--It's not clear whether this is an advance or not, but the new form officers fill out to report use of force cut out the term "active aggression" and now just lists active or passive resistance. They also added "baton push" and "baton jab" but removed baton pry, control hold with injury, firearm discharge and static box-in (84) [p. 71]. There is no explanation; it seems they may be redefining what is considered force, which will throw off the long term analysis of force data. As a side note, they're also changing "sound/light distraction device" to "flash sound distraction device."

--In a training around Incident Commanders' responsibilities, officers spent just five minutes figuring out a scenario. They only briefly discussed what happens if there's an unexpected situation, without specific advice about how to make contingency plans. Also, no information was shared about how to debrief officers after an incident or write a report. On the bright site, it was emphasized that everyone needs to know who is in charge (84) [p. 72].

--While we would think about prioritizing to be sure nobody was seriously injured, whether officers followed policy and are separated so they don't conspire to tell a false narrative, the mnemonic given to commanders for a post-shooting incident is "CRCRC" which stands for cover, reload, commands, radio and check (for injury) (84) [p. 74].

--The Training plan apparently does not include the time or location of trainings, which can help identify when a session is not being held at a PPB facility (such as the one that used the biased training slides) (85) [p. 81].

--With the support of the BHUAC, the Behavioral Health Unit (BHU) will no longer give out printed resource guides to persons who may be in need of services. Instead they will carry cards with QR codes on them (96) [p. 97]. On p. 98 it is explained that the police will use these QR codes to look up resources to refer people to, but it's not clear whether that will be helpful to people who don't have smart phones and might prefer something in writing.

--BHU members attended a conference about Crisis Intervention Teams and presented on "Empowering your community and building trust through community presentations" (109) [p. 110]. The irony of talking about making community presentations to a room full of cops-- and of the PPB boasting of empowering the community and building trust after multiple shootings/deaths of people in mental health crisis-- should not be overlooked.

--Perhaps this makes sense in some way if it's about prioritizing more serious allegations, but misconduct investigations apparently sometimes went over 180 days because they were intentionally delayed to focus on other cases (123) [p. 138]. Perhaps a better description would help.

--The COCL says they have seen several allegations made to on-scene officers about excessive force that were not sent for investigation by Internal Affairs or IPR. In one case, a witness said the force did not have to happen and the person wasn't aggressive. The COCL says the supervisors should be held accountable for not forwarding the cases (129) [p. 145]. But also, perhaps, maybe another suggestion would be to INVESTIGATE THE FORCE TOO?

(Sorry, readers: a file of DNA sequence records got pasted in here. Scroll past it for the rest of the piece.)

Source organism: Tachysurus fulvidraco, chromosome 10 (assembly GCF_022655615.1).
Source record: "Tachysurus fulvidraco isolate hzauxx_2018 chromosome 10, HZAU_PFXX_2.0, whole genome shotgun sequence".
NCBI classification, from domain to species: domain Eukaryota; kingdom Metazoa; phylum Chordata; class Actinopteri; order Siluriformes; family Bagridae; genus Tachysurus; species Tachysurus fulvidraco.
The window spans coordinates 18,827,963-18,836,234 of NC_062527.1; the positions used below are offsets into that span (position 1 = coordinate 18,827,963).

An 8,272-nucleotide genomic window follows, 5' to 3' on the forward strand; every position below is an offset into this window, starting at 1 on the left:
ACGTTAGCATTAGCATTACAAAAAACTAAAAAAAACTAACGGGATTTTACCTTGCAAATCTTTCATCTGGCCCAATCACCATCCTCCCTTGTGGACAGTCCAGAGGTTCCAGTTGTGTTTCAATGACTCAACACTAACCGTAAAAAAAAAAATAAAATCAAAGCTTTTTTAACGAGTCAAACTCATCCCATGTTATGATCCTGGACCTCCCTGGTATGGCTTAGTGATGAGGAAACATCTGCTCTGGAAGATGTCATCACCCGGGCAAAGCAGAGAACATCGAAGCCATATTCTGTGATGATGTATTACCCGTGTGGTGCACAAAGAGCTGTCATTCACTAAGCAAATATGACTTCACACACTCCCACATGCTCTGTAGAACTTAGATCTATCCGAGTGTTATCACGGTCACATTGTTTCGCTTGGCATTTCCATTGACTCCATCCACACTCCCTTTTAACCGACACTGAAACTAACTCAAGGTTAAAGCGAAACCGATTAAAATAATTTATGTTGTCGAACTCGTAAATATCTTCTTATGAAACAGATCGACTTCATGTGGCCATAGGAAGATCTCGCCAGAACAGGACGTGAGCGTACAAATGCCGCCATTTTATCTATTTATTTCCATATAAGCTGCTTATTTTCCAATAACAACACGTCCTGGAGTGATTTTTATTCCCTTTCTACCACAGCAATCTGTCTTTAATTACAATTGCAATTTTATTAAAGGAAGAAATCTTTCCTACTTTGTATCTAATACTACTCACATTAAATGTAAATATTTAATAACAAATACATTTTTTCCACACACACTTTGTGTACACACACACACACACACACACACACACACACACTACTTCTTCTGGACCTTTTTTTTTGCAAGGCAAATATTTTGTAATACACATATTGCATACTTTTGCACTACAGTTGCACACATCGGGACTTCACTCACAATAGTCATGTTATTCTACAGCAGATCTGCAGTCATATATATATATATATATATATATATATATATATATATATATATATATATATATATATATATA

--The Bureau's using a new Discipline Guide, known as the Corrective Action Guide. The COCL reviewed six "Corrective Action Recommendations," saying five showed the supervisors' reasoning, and one did not. The new guide was adopted in Feb 2022, but Directive needs to be updated by end of Q1 2023 or the COCL threatens to move paragraph 137 to partial compliance [p. 153].

--The PPB won't mandate that officers use their app to track community engagement because they don't want to discipline cops who fail to do so (145-146) [p. 163].

--On p. 172, the COCL calls for PCCEP trainings to be standardized (152), which is a reasonable idea. Those trainings used to include background on the Settlement Agreement given by the AMA Coalition for Justice and Police Reform, but it's not clear that is happening any more.

--A sore spot for Portland Copwatch is the poor way in which the Bureau presents its annual reports at its three precincts and to City Council, with little to no promotion ahead of time and no feedback from the community sessions relayed to Council. The COCL mentions the annual report timeline including precinct presentations but doesn't say anything about the City Council presentation (193) [p. 183].

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--On p. 4, the COCL uses the PPB's new term for Crowd Control, the Orwellian term "public order," in reference to training (84). Elsewhere in the report it's explained that "public order" training includes info from the US Dept of Homeland Security Federal Protective Service and Federal Emergency Management Agency, even though during the 2020 protests, federal agencies used tactics disallowed by Portland Police. Reports studied included ones on "mass demonstrations and human rights." The Report describes a training held in January (Q1 2023) as being about crowd management-- not "public order" (79) [pp. 58-59].

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Without providing much evidence, the COCL proclaims that there is "growing concern" that the Police Accountability Commission (PAC) is not working fast enough to design the new oversight system (195) [p. 12]. On pages 189-191, the COCL urges the PAC to focus on key tasks based on a City Commissioner urging the group not to take on more work. That is a reference to Commissioner Jo Ann Hardesty, who had previously pointed to the transition plan as not in PAC's purview even though it is in the Council resolution directing the PAC's work. The COCL says "community members" also want PAC to work faster, with no examples.